Abortion is as old as pregnancy. The abortion techniques and methods were very extreme. These methods were most of the time harmful for the woman. Some of these methods are still in practice around the world.
The ancient Egyptians practiced birth control and abortion and have a long medical history. It is one of the oldest medical practices, evidence of which dates back to ancient Egypt, Rome, and Greece. Around 1550 B.C. ancient Egypt Abortion techniques used by Egyptian pharaohs were documented in the ancient Ebers Papyrus.
The Ebers Papyrus is one of the oldest surviving document on medical practice. It was purchased by Georg Ebers in mid 1800s. Ebers Papyrus contain details on different diseases including the now extinct diseases.
There is evidence that suggests many civilizations in history, from the Egyptians to the ancient Romans Persians and Greeks, would have practiced Abortion during their respective eras. Although abortion is never explicitly mentioned in the Bible, there are conversations in history about its prevalent techniques and practices.
Ancient Egypt abortion methods
Abortion in ancient times was not as simple as it is now. Although, the rules and traditions around the female fertility has not changed much through the ages. The Ebers Papyrus and Kahun Gynaecological papyrus are the oldest surviving documents on female fertility.
According to Ebers Papyrus, an abortion could be induced with the use of a plant-fiber tampon coated with a compound that included honey and crushed dates. Subsequent herbal abortifacients included the long-extinct Silphium. The Silphium and Pennyroyal were the most prized medicinal plants of the ancient world, sometimes used in today’s time to induce abortions. However, they are highly toxic and not considered safe.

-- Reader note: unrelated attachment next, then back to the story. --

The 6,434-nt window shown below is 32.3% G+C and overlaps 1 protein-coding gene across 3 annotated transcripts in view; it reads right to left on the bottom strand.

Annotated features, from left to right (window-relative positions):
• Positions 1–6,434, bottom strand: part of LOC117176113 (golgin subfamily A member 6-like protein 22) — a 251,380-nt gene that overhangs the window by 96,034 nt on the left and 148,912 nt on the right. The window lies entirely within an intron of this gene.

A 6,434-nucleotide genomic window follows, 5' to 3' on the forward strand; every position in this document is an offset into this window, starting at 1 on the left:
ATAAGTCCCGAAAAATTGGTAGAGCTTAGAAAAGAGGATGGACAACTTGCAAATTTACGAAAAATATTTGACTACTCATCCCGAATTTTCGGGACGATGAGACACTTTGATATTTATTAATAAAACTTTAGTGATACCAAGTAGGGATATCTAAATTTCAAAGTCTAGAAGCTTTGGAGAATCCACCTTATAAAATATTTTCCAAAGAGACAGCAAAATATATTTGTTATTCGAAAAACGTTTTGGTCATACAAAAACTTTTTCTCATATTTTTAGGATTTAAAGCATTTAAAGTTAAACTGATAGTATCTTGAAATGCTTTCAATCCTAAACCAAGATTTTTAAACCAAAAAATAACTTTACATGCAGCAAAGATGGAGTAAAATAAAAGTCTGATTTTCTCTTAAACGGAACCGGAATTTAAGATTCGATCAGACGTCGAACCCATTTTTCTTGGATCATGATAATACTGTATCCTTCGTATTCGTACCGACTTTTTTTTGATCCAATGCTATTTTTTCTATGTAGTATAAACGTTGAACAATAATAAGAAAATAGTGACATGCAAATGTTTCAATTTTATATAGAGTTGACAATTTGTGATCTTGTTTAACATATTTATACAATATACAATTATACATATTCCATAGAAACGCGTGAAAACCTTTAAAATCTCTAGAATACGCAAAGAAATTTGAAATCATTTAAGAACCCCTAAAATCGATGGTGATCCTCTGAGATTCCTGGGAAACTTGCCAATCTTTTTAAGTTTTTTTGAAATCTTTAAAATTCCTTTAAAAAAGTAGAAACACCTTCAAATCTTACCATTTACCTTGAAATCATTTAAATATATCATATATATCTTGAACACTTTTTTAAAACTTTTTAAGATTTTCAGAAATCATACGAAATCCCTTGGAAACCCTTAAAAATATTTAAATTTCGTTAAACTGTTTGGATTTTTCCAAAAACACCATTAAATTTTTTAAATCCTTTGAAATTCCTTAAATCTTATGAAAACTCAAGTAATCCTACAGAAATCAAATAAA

As the papyrus document suggests, unspecified amounts of acacia gum, dates, and an unidentified plant were mixed with plant fiber and honey and formed into a peccary (vaginal suppository).
The Egyptians recognized some of the procreative relationships among the testis, phallus, semen, and pregnancy. They regarded the man’s contribution as a ‘seed’ that he planted in the fertile ground provided by the uterus. Semen was believed to originate in the spinal cord. The lowest extension of the vertebral column was called the sacrum because it was believed to be a sacred bone.
Kahun papyrus Survived in fragments but it provides valuable information on Egyptian Gynaecological knowledge. This work is divide into 34 fragmented paragraphs. The structure of the paragraphs is the process of examination of disease that is, inspection, conclusion and treatment. The gynaecological diseases mentioned in the papyrus are somehow connected to the organs such as eyes, teeth and bones etc. The treatments are also very interesting which includes fumigation, massage, drinking asses milk or eating its liver. The list is endless. Although, there is no mention of a surgery in the document.
Abortion induced by herbs or manipulation was used as a form of birth control in ancient Egypt, Greece, and Rome and probably earlier. It was only in the 19th century that opinion about abortion underwent a change.
Modern researchers have found Acacias to be spermicidal. Scarring and pitting of bones in the pelvic region provided scholars further clues to the number of full-term pregnancies amongst skeletal remains from prehistoric times. Demographic research, laboratory studies, and scrutiny of ancient texts have given them new hints concerning the efficacy of ancient ‘family planning.’